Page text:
The basic law involved in this matter is not at issue. Notice that land is burdened with an easement is imputed to a purchaser of that land by a properly recorded instrument in which the easement is granted. Baltimore and Ohio Railroad Company v. Wilson Snyder Manufacturing Company, 279 Pa. 219, 123 A. 858 (1924). Specific performance of an agreement of sale will not be granted unless the terms of the agreement are sufficiently set forth and the property to be conveyed is sufficiently identified and described. Pierro v. Pierro, 438 Pa. 119, 264 A.2d 692 (1970). Where a description is sufficient so that one may determine the exact limits of the property included by reference to a plan, deed or other similar records, the law is satisfied. Cheney v. Carver, 370 Pa. 543, 88 A.2d 746 (1952). Ladner on Conveyancing in Pennsylvania states in section 6:09 at page 152, 264 A.2d 692 that, "no deed will be operative unless the description is sufficient for . . . identification. While it need not be technically accurate, the description must be clear and sufficiently precise to enable a surveyor to locate and identify the property."

[ 283 Pa. Super. Page 57]

It is admitted in this case, that there was absolutely no description provided. Therefore, in accordance with the above cases, it appears clear that the attorney for the Dicksons would not be on notice by reading the deed and agreements which were on file in Luzerne County. In fact, there was testimony that the Willards owned two other large parcels of land in Luzerne County besides the 61 plus acres parcel in question here. The agreement on record merely stated that the Willards were conveying an easement on certain property they owned in Hollenback Township. The question then becomes-should the attorney have contacted PP&L and or the Willards to determine if that right-of-way was on this 5 acre parcel or some other parcel of land owned by the Willards.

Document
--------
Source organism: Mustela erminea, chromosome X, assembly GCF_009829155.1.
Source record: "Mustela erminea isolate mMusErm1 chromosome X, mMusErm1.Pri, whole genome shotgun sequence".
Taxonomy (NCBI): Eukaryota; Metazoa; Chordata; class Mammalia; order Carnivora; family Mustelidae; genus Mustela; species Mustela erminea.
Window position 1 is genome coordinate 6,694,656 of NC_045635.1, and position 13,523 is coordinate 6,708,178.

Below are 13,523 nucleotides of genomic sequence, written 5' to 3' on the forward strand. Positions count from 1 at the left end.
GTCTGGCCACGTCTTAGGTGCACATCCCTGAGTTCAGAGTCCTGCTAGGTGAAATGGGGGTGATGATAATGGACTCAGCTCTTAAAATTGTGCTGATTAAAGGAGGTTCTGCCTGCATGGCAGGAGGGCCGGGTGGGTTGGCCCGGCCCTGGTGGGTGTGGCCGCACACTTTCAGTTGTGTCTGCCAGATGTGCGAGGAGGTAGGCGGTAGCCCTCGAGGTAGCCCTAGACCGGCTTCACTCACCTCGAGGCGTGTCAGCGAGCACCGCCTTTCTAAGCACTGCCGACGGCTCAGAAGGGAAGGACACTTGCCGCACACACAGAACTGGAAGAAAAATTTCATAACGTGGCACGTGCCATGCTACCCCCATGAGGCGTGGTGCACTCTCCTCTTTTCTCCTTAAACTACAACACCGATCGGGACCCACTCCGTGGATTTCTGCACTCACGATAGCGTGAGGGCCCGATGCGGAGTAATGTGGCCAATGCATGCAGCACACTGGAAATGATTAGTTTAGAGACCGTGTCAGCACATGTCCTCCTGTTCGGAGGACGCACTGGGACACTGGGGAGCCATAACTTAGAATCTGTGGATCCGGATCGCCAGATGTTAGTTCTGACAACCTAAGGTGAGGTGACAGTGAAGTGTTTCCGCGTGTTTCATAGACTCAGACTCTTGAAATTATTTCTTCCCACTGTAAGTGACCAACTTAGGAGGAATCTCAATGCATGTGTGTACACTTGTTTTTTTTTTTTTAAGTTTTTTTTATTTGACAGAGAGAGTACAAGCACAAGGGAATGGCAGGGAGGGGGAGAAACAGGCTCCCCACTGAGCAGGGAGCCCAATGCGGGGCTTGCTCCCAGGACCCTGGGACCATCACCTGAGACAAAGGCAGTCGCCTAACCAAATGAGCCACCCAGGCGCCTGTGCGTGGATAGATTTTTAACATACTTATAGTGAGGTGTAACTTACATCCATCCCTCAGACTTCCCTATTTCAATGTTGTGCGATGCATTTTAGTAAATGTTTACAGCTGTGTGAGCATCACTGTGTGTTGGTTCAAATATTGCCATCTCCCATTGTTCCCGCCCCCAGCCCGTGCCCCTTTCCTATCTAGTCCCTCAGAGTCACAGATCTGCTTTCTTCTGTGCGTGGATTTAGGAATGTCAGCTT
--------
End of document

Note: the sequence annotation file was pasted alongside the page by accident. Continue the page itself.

This Court believes that it is extremely important to note that PP&L, upon request by the Dicksons, supplied temporary electric service to the Dicksons and later permanent electric service when they had completed the erection of their home. This Court believes that PP&L should also have some responsibility in this matter because they allowed the Dicksons to make substantial improvements to their home when they, PP&L, were or should have been on at least, if not greater, notice than were the Dicksons as to the existence of the easement. This Court certainly recognizes that PP&L is a big company and that one branch of the company might not know what another branch of the company has done. However, this Court does not believe that because they are a big company, they should be held to a lesser standard of care than an individual would be. If an individual had received this easement and later that individual allowed the Dicksons to improve their property and assisted them in doing so, that individual would not be permitted to require them to destroy the improvements a few months later. Likewise, in this case, this Court, sitting at equity, should not allow PP&L to require the Dicksons to suffer and to have to remove their improvements.

The negligence of PP&L in failing to attach a property description to its agreement which was recorded in 1973, and

[ 283 Pa. Super. Page 58]

    


*fn* President Judge FRANCIS J. CATANIA of the Court of Common Pleas of Delaware County, Pennsylvania, is sitting by designation.